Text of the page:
Income before provision for income taxes, minority interest and change in accounting principles
    56.3       113.0       111.7       108.3  
 
Provision for income taxes
    (1.6 )     (1.8 )     (1.8 )     (1.8 )
                         
 
Income before minority interest and changes in accounting principles
    54.7       111.2       109.9       106.5  
 
Minority interest
    (3.0 )     (1.9 )     (1.9 )     (1.9 )
                         
 
Income from continuing operations
    51.7       109.3     $ 108.0     $ 104.6  
                         
 
Cumulative effect of change in accounting principles
    10.8                          
                         
 
Net income
  $ 62.5     $ 109.3                  
                         
Basic earnings per unit (net of general partner interest):
                               
 
Income from continuing operations per unit
  $ 0.21     $ 0.25     $ 0.24     $ 0.23  
                         
Diluted earnings per unit (net of general partner interest):
                               
 
Income from continuing operations per unit
  $ 0.21     $ 0.25     $ 0.24     $ 0.23  
                         
Distributions to limited partners:
                               
 
Per common unit
  $ 0.3725     $ 0.40                  
Balance sheet data:
                               
 
Total assets
  $ 4,782.3     $ 11,527.7     $ 11,538.1     $ 11,737.3  
 
Total debt
    2,210.9       4,157.3       4,157.3       4,356.5  
 
Total partners’ equity
    1,720.9       5,773.3       5,783.7       5,783.7  
Other financial data:
                               
 
Ratio of earnings to fixed charges(1)
    2.9 x     3.0 x     3.1 x     2.9 x
 
Cash provided by operating activities
  $ 29.6     $ 180.0                  
 
Cash used in investing activities
    15.8       365.0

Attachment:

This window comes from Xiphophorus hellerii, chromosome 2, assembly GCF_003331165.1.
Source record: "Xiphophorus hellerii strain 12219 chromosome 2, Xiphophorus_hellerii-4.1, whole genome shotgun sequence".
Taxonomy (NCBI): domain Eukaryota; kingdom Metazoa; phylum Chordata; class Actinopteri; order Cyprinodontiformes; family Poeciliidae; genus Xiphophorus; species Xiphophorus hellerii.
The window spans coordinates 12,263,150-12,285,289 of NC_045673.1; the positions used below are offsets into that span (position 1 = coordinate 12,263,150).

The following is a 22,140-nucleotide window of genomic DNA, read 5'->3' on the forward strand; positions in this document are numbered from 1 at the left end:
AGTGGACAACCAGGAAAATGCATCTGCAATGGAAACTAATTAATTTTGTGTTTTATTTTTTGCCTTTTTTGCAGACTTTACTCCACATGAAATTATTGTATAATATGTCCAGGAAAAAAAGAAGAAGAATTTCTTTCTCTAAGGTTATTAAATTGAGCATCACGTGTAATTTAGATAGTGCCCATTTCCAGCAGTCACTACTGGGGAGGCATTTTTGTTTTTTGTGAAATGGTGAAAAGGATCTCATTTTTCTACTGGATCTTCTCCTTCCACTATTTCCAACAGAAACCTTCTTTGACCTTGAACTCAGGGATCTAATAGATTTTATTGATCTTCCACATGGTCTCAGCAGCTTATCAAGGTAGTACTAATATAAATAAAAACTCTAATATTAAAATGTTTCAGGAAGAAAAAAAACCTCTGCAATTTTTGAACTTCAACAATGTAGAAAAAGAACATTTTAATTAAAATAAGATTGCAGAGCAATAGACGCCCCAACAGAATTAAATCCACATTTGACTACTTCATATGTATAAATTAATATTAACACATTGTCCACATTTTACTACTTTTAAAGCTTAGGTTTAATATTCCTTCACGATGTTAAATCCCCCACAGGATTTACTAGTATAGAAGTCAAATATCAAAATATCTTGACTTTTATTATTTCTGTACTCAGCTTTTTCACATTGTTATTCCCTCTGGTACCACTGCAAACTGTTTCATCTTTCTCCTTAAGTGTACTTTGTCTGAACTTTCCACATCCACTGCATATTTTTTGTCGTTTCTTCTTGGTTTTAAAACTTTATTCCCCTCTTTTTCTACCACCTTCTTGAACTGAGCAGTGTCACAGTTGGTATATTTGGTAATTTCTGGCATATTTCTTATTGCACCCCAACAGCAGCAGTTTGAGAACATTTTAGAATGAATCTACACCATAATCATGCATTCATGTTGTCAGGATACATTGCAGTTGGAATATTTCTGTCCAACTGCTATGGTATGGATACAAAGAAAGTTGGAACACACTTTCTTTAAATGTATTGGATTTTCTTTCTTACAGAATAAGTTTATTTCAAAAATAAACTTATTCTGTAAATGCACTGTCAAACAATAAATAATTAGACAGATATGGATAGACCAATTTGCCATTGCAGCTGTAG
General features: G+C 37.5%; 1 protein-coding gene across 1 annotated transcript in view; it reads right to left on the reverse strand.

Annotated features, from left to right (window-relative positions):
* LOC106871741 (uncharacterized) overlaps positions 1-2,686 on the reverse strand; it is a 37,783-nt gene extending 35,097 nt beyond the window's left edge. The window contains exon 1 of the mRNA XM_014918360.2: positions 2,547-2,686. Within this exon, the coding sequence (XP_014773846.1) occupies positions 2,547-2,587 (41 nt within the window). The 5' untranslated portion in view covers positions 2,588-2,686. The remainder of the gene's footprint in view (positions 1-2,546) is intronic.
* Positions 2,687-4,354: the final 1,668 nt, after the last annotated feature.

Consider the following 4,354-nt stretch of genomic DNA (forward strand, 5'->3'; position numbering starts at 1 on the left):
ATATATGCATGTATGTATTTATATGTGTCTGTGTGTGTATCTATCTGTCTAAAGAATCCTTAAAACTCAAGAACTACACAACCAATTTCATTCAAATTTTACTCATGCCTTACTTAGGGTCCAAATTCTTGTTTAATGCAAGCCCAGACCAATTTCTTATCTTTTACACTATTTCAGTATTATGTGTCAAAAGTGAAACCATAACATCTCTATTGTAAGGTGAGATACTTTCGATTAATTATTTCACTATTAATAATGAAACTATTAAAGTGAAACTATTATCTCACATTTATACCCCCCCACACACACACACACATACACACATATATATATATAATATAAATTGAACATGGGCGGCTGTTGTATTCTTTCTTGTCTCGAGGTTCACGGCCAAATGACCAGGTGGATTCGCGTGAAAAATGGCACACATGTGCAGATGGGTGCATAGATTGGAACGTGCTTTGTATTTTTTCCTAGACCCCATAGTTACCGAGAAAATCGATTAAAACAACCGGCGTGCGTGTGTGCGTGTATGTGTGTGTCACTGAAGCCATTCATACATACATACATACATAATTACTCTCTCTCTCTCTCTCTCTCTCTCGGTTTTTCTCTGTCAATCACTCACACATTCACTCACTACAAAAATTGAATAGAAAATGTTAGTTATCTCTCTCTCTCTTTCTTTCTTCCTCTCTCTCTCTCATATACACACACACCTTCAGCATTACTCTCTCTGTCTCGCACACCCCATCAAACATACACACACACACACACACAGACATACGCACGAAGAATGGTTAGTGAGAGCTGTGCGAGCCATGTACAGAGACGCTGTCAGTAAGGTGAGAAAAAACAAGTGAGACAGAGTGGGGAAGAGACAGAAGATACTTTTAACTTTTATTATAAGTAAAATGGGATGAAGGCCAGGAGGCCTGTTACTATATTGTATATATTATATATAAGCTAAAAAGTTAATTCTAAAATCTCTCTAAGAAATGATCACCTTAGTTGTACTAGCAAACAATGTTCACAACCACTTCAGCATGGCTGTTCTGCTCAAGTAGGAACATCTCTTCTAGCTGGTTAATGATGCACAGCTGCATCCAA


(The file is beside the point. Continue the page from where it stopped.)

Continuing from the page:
Cash provided by financing activities
    0.5       218.1                  
 
Distributions received from unconsolidated affiliates
    17.0       21.8                  
 
Gross operating margin
    131.1       275.2     $ 269.4     $ 269.4  
 
EBITDA
    127.3       266.4       260.6       260.6  
 
(1) For purposes of computing the ratio of earnings to fixed charges, “earnings” is the aggregate of the following items: pre-tax income or loss from continuing operations before adjustment for minority interests in consolidated subsidiaries or income or loss from equity investees; plus fixed charges; plus distributed income of equity investees; less capitalized interest; and less minority interest in pre-tax income of subsidiaries that have not incurred fixed charges. The term “fixed charges” means the sum of the following: interest expensed and capitalized, including amortized premiums, discounts and capitalized expenses related to indebtedness; and an estimate of the interest within rental expenses.
                                           
    Enterprise Parent Consolidated Historical
     
        For Three
    For Year Ended   Months Ended
    December 31,   March 31,
         
    2002   2003   2004   2004   2005
                     
Selected Volumetric Operating Data by Segment:
                                       
Offshore Pipelines & Services, net:
                                       
 
Natural gas transportation volumes in billion British thermal units per day (BBtus/d)
    500       433       2,081       429       1,851  
 
Crude oil transportation volumes in thousands of barrels per day (MBbls/d)
                                    121  
 
Platform gas treating in thousands of decatherms per day (Mdth/d)
                                    316  
 
Platform oil treating (MBbls/d)
                                    8  
Onshore Natural Gas Pipelines & Services, net:
                                       
 
Natural gas transportation volumes (BBtus/d)
    701       600       5,638       646       5,746  
NGL Pipelines & Services, net: